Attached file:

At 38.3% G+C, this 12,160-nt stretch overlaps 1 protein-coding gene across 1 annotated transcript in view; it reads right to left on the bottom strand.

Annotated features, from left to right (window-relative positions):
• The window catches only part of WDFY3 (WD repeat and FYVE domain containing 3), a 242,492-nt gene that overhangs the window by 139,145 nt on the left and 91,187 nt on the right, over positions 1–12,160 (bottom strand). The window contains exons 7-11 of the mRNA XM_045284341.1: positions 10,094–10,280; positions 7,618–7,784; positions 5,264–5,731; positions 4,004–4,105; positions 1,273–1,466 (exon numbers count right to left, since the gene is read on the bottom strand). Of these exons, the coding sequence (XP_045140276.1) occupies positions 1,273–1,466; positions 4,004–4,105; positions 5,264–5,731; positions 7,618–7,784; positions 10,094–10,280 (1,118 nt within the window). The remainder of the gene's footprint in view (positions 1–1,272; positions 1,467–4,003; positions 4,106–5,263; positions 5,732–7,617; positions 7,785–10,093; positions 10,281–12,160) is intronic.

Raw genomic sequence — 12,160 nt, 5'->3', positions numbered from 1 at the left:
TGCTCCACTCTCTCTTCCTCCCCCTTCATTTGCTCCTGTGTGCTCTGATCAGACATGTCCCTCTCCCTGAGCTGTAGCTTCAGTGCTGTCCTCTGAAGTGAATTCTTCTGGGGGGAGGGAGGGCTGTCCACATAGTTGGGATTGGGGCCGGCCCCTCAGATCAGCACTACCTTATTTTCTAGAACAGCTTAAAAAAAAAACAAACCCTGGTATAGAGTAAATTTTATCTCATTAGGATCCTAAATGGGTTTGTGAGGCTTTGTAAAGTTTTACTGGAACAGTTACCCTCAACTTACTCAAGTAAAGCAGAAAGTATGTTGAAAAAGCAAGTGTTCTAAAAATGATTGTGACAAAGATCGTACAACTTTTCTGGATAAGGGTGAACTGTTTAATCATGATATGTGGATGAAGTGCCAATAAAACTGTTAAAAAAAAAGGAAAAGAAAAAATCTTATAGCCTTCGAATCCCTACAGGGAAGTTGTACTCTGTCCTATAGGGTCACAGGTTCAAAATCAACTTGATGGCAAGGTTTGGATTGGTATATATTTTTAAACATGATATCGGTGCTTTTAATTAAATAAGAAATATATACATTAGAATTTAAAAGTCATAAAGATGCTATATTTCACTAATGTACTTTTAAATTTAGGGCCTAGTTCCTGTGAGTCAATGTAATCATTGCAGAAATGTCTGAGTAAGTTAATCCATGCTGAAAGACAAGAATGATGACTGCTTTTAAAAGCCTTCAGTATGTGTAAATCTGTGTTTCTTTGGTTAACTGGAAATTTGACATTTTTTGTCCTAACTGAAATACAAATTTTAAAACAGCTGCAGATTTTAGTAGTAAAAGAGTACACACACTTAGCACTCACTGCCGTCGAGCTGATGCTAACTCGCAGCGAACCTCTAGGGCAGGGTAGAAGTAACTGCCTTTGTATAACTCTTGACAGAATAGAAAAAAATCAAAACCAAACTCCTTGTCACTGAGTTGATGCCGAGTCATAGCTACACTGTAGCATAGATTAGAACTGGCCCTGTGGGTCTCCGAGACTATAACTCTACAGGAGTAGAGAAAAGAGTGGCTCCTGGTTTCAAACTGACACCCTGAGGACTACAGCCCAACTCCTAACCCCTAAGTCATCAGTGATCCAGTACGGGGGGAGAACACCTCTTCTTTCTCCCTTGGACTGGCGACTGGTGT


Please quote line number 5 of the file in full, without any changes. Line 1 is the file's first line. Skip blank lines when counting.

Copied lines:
TGCTCCACTCTCTCTTCCTCCCCCTTCATTTGCTCCTGTGTGCTCTGATCAGACATGTCCCTCTCCCTGAGCTGTAGCTTCAGTGCTGTCCTCTGAAGTGAATTCTTCTGGGGGGAGGGAGGGCTGTCCACATAGTTGGGATTGGGGCCGGCCCCTCAGATCAGCACTACCTTATTTTCTAGAACAGCTTAAAAAAAAAACAAACCCTGGTATAGAGTAAATTTTATCTCATTAGGATCCTAAATGGGTTTGTGAGGCTTTGTAAAGTTTTACTGGAACAGTTACCCTCAACTTACTCAAGTAAAGCAGAAAGTATGTTGAAAAAGCAAGTGTTCTAAAAATGATTGTGACAAAGATCGTACAACTTTTCTGGATAAGGGTGAACTGTTTAATCATGATATGTGGATGAAGTGCCAATAAAACTGTTAAAAAAAAAGGAAAAGAAAAAATCTTATAGCCTTCGAATCCCTACAGGGAAGTTGTACTCTGTCCTATAGGGTCACAGGTTCAAAATCAACTTGATGGCAAGGTTTGGATTGGTATATATTTTTAAACATGATATCGGTGCTTTTAATTAAATAAGAAATATATACATTAGAATTTAAAAGTCATAAAGATGCTATATTTCACTAATGTACTTTTAAATTTAGGGCCTAGTTCCTGTGAGTCAATGTAATCATTGCAGAAATGTCTGAGTAAGTTAATCCATGCTGAAAGACAAGAATGATGACTGCTTTTAAAAGCCTTCAGTATGTGTAAATCTGTGTTTCTTTGGTTAACTGGAAATTTGACATTTTTTGTCCTAACTGAAATACAAATTTTAAAACAGCTGCAGATTTTAGTAGTAAAAGAGTACACACACTTAGCACTCACTGCCGTCGAGCTGATGCTAACTCGCAGCGAACCTCTAGGGCAGGGTAGAAGTAACTGCCTTTGTATAACTCTTGACAGAATAGAAAAAAATCAAAACCAAACTCCTTGTCACTGAGTTGATGCCGAGTCATAGCTACACTGTAGCATAGATTAGAACTGGCCCTGTGGGTCTCCGAGACTATAACTCTACAGGAGTAGAGAAAAGAGTGGCTCCTGGTTTCAAACTGACACCCTGAGGACTACAGCCCAACTCCTAACCCCTAAGTCATCAGTGATCCAGTACGGGGGGAGAACACCTCTTCTTTCTCCCTTGGACTGGCGACTGGTGT